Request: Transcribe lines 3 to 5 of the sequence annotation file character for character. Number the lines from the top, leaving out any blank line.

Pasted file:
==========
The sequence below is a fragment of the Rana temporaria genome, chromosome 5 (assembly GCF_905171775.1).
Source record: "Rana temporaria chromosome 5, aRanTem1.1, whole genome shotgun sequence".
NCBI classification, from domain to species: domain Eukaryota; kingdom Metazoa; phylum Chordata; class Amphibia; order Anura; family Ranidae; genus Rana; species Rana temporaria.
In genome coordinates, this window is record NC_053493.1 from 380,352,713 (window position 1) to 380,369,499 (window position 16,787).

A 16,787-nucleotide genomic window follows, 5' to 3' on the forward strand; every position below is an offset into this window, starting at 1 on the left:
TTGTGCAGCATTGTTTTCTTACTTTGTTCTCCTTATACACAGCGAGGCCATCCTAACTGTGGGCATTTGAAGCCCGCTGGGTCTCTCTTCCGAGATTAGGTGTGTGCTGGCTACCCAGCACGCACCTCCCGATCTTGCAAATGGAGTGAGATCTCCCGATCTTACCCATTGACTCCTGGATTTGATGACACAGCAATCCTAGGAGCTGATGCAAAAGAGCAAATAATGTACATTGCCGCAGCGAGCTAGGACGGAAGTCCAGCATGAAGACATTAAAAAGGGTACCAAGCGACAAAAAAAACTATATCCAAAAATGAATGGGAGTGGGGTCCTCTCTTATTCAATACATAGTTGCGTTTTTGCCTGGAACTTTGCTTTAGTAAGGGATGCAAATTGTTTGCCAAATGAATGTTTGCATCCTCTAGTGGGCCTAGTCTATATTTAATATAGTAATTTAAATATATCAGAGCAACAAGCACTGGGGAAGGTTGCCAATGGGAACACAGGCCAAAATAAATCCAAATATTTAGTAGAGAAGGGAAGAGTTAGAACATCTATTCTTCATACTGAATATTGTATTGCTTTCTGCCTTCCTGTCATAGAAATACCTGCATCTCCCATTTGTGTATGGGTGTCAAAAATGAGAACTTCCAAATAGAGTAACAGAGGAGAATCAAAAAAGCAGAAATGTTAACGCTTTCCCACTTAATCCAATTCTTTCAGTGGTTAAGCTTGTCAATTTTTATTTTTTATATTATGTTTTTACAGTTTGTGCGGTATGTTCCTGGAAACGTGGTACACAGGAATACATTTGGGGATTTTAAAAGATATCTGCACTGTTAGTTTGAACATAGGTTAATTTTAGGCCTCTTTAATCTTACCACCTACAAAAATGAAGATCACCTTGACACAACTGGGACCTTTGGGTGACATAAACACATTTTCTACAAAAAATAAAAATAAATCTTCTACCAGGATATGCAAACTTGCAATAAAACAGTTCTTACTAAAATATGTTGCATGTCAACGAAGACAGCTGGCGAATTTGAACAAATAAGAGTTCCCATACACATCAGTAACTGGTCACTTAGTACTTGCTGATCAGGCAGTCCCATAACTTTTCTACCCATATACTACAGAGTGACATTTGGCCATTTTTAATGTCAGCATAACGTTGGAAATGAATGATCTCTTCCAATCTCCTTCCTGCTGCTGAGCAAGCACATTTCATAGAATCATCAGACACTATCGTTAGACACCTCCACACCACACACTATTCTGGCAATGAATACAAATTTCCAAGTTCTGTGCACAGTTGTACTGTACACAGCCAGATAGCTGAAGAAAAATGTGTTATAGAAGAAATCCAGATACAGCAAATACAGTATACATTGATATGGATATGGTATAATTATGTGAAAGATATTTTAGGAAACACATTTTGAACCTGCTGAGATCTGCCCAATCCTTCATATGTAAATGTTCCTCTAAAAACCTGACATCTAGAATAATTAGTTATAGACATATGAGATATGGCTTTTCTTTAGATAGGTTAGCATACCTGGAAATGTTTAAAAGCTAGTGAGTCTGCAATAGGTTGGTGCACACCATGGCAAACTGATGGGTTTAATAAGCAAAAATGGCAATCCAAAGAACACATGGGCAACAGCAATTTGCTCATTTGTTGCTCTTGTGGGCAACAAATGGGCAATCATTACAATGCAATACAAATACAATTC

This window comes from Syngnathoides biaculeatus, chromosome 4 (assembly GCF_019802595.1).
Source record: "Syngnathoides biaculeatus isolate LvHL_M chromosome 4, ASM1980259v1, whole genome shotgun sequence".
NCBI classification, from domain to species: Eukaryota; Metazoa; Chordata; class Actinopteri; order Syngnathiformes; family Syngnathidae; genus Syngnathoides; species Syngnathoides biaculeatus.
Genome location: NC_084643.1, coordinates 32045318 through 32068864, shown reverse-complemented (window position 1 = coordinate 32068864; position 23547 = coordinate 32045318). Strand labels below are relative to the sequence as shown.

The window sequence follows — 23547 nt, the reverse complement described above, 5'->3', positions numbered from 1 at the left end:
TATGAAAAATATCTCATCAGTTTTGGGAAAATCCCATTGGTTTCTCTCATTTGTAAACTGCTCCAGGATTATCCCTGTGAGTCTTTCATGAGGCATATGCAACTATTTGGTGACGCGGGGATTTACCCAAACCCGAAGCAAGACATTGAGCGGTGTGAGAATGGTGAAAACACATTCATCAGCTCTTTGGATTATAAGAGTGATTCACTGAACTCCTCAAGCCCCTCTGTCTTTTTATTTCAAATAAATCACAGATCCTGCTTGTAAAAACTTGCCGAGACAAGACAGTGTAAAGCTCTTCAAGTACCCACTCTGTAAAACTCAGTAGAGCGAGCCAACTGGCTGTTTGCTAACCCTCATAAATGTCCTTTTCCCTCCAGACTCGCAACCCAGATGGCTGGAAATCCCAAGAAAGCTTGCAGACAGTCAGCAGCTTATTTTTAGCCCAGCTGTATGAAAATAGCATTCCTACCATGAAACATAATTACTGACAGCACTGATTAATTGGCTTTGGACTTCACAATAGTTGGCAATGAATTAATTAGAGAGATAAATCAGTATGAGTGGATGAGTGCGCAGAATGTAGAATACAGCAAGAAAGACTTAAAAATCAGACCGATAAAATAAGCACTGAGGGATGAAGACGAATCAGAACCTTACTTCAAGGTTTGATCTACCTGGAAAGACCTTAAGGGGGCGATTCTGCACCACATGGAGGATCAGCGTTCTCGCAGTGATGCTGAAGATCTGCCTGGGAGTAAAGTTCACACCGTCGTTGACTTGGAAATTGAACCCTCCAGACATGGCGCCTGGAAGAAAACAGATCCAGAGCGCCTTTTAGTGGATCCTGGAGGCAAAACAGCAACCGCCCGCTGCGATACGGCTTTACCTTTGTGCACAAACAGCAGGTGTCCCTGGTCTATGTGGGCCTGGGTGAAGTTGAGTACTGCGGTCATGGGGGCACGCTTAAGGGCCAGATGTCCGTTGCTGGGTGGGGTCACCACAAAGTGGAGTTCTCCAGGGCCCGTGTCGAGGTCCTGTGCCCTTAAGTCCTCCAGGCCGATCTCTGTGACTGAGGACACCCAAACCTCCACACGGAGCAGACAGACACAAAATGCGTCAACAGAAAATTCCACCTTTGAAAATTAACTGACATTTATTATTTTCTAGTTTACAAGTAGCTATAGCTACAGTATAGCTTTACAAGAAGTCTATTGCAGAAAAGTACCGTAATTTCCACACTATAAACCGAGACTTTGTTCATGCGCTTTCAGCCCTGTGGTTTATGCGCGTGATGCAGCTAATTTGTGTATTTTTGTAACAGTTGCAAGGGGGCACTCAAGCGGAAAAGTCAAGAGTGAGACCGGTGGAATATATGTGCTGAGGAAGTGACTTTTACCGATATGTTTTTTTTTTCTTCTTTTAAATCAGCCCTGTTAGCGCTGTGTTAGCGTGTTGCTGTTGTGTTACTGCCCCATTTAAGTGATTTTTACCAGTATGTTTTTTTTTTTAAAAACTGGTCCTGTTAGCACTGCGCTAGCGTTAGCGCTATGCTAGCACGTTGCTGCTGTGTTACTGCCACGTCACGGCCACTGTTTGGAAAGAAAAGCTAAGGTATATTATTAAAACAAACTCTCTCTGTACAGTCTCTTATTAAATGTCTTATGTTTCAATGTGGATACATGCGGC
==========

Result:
NCBI classification, from domain to species: domain Eukaryota; kingdom Metazoa; phylum Chordata; class Amphibia; order Anura; family Ranidae; genus Rana; species Rana temporaria.
In genome coordinates, this window is record NC_053493.1 from 380,352,713 (window position 1) to 380,369,499 (window position 16,787).

A 16,787-nucleotide genomic window follows, 5' to 3' on the forward strand; every position below is an offset into this window, starting at 1 on the left: